Money Supply: Predictive Analytics in India

Money Supply: Predictive Analytics in India

Rituparna Das (University Jodhpur, India)
DOI: 10.4018/978-1-4666-6268-1.ch023


Money supply is nowadays expected to contain precise, comprehensive, and real-time information about the macroeconomic system to facilitate decision making of the Central Bank. Because money supply, as driver or driven, is linked from time to time to several other variables like inflation, it touches every lair of civil society and politics. An important aspect of understanding such information is to identify other variables and their interrelations with money supply and the models to quantify and predict the same. This chapter covers various facets and issues of modeling and forecasting money supply in India in a comparative tone between pre- and post-crisis periods.
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1. Introduction

Money supply is a matter of interest to Central Bankers as also economists. There are economists both inside and outside the Central Banks. Sometimes they agree, sometimes there is discord. But nevertheless, from both the view points of academics and administration, the literatures of monetary economics and monetary policy cannot dispense one with another in the process of

  • 1.

    Defining and measuring money supply,

  • 2.

    Examining the existing literature on money supply against Indian backdrop,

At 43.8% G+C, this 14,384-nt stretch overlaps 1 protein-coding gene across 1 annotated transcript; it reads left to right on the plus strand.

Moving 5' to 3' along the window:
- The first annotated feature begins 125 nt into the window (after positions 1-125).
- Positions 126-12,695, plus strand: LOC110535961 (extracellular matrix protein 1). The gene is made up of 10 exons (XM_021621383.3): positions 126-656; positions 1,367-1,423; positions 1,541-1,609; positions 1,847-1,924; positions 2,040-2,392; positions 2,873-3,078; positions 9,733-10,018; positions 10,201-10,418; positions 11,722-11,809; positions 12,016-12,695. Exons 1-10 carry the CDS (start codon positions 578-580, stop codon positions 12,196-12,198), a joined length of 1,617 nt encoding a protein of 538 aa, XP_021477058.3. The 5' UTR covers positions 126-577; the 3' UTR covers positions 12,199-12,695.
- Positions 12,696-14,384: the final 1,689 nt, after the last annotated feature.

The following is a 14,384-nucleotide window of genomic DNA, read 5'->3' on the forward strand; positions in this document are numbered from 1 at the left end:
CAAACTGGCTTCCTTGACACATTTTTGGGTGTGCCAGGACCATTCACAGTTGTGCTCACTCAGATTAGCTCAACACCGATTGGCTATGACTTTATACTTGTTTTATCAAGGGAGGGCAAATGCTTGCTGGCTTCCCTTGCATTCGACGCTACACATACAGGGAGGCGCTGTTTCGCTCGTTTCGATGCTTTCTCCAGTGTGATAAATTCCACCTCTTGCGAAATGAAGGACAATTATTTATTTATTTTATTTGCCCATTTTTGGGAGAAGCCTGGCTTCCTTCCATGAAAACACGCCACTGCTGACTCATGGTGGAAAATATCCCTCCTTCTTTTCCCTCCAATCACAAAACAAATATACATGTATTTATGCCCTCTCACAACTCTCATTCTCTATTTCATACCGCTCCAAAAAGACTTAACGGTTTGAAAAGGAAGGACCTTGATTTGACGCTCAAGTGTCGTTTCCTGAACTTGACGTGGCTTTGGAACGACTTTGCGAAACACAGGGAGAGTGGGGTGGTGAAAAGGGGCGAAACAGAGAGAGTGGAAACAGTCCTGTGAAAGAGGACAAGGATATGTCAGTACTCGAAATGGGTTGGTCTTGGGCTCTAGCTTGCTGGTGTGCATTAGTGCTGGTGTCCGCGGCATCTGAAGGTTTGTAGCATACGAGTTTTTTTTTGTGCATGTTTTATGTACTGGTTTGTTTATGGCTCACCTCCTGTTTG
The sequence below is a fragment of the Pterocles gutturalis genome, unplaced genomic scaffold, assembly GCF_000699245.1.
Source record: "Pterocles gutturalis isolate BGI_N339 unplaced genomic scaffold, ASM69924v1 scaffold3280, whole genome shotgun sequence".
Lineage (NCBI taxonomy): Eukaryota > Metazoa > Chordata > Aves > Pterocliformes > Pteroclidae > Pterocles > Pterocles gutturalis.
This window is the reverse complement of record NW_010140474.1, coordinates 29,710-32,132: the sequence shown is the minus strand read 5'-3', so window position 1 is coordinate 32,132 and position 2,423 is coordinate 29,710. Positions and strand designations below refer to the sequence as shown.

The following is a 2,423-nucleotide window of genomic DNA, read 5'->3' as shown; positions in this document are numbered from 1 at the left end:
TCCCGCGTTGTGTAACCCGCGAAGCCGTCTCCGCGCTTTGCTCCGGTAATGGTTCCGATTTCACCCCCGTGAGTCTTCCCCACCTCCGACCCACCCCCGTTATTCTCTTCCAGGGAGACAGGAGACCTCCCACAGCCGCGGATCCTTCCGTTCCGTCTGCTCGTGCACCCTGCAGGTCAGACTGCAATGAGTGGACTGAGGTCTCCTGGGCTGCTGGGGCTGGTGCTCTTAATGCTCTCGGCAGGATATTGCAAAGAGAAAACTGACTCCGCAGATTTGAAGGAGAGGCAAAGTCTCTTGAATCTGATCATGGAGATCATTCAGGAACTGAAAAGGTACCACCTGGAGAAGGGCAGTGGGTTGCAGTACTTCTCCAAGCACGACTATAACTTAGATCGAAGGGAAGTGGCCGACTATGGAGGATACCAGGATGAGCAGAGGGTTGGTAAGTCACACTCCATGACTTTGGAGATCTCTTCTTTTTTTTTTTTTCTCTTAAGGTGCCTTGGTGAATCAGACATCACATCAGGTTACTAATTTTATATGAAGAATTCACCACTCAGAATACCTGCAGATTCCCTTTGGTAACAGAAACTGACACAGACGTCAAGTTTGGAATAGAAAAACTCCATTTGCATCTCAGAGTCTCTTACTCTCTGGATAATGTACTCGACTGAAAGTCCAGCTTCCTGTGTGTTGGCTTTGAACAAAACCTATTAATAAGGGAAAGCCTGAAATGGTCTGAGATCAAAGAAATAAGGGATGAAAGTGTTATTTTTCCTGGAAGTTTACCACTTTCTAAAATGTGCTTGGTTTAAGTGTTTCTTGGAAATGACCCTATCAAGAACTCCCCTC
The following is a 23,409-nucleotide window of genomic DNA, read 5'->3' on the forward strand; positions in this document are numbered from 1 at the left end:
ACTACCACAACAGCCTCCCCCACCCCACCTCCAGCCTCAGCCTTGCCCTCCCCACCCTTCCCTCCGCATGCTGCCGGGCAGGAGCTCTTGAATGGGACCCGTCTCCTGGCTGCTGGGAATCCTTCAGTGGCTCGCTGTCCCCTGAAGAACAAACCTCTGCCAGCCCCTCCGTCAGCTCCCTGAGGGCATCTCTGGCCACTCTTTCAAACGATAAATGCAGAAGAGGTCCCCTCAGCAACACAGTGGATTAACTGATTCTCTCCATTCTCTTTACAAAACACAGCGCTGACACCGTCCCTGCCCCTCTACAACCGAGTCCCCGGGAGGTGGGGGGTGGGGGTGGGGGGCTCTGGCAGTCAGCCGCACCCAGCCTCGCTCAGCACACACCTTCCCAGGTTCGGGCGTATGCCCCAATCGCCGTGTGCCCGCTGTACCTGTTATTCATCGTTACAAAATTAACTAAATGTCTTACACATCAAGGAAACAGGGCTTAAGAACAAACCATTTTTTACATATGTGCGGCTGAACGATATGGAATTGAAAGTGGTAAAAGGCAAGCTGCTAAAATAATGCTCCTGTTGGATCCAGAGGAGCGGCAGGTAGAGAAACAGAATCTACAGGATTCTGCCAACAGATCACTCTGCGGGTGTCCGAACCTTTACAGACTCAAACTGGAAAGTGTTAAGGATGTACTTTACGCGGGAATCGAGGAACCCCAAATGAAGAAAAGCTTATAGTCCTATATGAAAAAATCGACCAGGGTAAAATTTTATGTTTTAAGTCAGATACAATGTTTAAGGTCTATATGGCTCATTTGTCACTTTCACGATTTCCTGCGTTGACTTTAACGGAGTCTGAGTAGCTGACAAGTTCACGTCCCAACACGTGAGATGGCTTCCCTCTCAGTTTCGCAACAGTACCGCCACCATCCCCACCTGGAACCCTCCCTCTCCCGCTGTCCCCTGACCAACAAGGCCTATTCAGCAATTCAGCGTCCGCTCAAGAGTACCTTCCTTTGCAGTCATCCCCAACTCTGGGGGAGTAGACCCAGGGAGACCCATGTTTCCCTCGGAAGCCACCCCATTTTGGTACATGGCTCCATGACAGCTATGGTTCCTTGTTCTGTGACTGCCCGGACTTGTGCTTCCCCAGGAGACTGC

• 3.

    Ascertaining the mode of determination of money supply,

  • 4.

    Examining the econometric tools in understanding the relationship between money, output and prices,

  • 5.

    Detecting the endogeneity of money supply, and

  • 6.

    Dealing with the emerging issues in forecasting money supply in the post crisis period.


4. Definition And Measures Of Money Supply

Indian economists use the terms ‘money’, ‘money supply’ and ‘money stock’ synonymously. The literature on definition of money supply reflects intellectual discourses and dialogues among economists, which need concrete shapes in the form of measures of money supply, because concrete measures of money supply are more useful than abstract concepts for the purposes of modelling and forecasting.

The Reserve Bank of India (RBI) is following the simple sum procedure of measuring money supply in its compilation of monetary aggregates. The RBI publishes data on M1, M2, M3 and M4 and not on the Divisia index. Here

  • M1 = currency with public + demand deposits with the banking system + other deposits with RBI;

  • M2 = M1 + saving deposits with post office savings banks;

  • M3 = M1 + time deposits with the banking system; and

  • M4 = M1 + all deposits with post office savings banks excluding National Saving Certificates.

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